Herald View: Is the Indian press now effectively muzzled?
India's ignominious slide to #161 of 180 countries in the World Press Freedom Index rankings suggest the Fourth Estate has been reduced to a watchdog with neither bark nor bite
India’s media fraternity has shown no shock or surprise at the 2023 World Press Freedom Index, which ranks India at #161 of 180 countries. This is the lowest in 20 years, and down 11 notches from even last year (when we were placed at #150), but those damning statistics are not likely to furrow many brows. Our press is so free that it has either ignored the news or buried the information somewhere you are not likely to notice it. It certainly isn’t something for prime time television. Even those of us who care for seemingly anachronistic values such as press freedom are so inured to the current state of affairs, to the post-truth reality of this passage of our political life that we may just shrug our shoulders.
Our thin-skinned government does still care, it seems—not so much about what you and I make of it here in India but what the world outside thinks. It has made no secret of its outrage over the latest rankings, on embarrassing details like India being placed lower than even Afghanistan (coming in at #152), Pakistan (#150) and Sri Lanka (#135). But, hooray, we are still better off than Bangladesh (#163)! S. Jaishankar, our external affairs minister, found the index "strange" and declared that the Indian press is actually quite "uncontrollable". The "ranking industry", he declared, is playing mind games and the rankings themselves are the result of a "Western bias". You’ve heard that before.
The government and its apologists have even questioned the methodology and argued that the conclusions are based on insufficient data. On the 'safety of journalists', India has an even more dubious honour of being placed among the bottom 10 countries. For critics of the survey, its methodology and Reporters Sans Frontières (Reporters Without Borders), which conducts the survey (the 2023 iteration is its 21st edition), these findings lack credibility because the RSF "does not have the resources to study and compare the situation in 180 countries". To conclude that journalists are not safe in India "just because" a few journalists in India have been killed or are under detention is wrong, they argue. The rankings have drawn flak from these quarters also because the RSF survey admits the construct of a lapdog mainstream media (a.k.a. 'Godi Media'), eager to do the bidding of its political masters. It takes note of the stranglehold a few oligarchs exercise on Indian media, with the patronage of the government of the day.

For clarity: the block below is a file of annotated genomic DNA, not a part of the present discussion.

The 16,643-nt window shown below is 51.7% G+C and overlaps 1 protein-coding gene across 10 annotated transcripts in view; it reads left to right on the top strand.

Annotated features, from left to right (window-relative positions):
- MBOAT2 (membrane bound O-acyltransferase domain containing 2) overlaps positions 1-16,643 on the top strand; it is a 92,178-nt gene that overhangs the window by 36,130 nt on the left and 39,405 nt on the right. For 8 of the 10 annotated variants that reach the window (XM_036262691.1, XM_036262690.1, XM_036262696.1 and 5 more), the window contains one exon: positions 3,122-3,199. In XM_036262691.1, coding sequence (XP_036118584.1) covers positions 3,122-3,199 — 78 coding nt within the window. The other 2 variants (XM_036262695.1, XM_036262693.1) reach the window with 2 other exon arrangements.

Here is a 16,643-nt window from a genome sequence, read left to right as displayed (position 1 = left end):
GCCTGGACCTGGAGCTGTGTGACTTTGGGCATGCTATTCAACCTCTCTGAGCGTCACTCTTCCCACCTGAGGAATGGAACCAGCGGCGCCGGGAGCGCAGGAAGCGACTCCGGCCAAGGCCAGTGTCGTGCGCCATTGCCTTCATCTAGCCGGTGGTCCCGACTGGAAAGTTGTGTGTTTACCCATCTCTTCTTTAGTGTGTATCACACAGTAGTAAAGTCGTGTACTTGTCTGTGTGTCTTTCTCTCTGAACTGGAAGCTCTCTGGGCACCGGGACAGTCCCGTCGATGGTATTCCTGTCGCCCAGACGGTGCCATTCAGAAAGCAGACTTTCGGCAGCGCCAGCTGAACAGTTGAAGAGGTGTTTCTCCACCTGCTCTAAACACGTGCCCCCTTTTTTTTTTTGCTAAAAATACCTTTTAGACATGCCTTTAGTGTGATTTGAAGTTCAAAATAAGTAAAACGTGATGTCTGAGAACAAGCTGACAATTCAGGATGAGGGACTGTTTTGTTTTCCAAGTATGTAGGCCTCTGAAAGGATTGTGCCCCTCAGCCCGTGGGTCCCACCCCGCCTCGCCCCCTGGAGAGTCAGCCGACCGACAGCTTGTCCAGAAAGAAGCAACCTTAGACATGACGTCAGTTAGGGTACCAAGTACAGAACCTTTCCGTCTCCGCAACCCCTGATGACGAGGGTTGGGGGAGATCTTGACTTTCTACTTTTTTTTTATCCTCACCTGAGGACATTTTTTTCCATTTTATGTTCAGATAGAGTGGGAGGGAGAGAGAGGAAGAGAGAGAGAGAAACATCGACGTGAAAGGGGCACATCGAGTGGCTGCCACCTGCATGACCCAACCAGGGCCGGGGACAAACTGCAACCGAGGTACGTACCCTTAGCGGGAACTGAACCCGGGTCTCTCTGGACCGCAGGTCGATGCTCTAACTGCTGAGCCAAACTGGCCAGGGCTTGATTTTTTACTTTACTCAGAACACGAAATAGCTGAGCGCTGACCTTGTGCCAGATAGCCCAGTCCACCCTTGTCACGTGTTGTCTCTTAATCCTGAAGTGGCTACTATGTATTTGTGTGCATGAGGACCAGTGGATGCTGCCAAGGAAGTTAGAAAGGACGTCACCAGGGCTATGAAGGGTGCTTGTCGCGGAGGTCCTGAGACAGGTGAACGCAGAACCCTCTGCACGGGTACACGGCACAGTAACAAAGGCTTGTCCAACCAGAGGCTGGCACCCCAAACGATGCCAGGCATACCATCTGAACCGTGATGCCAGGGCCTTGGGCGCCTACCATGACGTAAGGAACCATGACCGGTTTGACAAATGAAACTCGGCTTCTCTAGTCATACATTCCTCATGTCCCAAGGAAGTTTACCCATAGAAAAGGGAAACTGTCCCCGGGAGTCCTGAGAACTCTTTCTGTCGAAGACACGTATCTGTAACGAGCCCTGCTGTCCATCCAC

You can question the rankings, the methodology or the conclusions of the RSF report, you can quibble about the details, but the capitulation of mainstream media is not really a debatable proposition—it’s a bald fact. You cannot conscientiously disagree that media in India has willy-nilly abdicated its watchdog role, that it does not ‘speak truth to power’ any more, because it has been cowed, converted or gagged. It does not have the stomach to fight the onslaught of the present government, which has gone about its project of subjugating media and crushing voices of dissent more systematically and ruthlessly than any (supposedly) democratically elected government in history.
Indian media does not need the World Press Freedom Index or the RSF to tell them how bad the situation is on the ground. The vanishing tribe of journalists who believe in reporting what they see 'without fear or favour' should expect to be stopped at every turn, to be spied upon, to be intimidated, or risk jail or worse. So journalists are now wary of visiting hotspots; vocal critics of the government find themselves on the 'no fly list'; internet shutdowns are routine and part of the SOP (standard operating procedure) to keep out bad news. Pliant journalists, on the other hand, the ones who are happy to be the stenographers of their political bosses, are rewarded with access and professional privileges—and the chosen few may even be considered for awards, sinecures and other 'benefits'.
This government will stop at nothing to gag criticism and dissent. This was made even more plain last month with the new amendment to the IT Rules, which vests the government-run Press Information Bureau (PIB) with powers to order digital platforms to take down any news relating to the government it decides is false. No room for inquiries or appeals either. In other words, on all matters related to the government, the government decides if the information is true. That’s how free the press is in India today.
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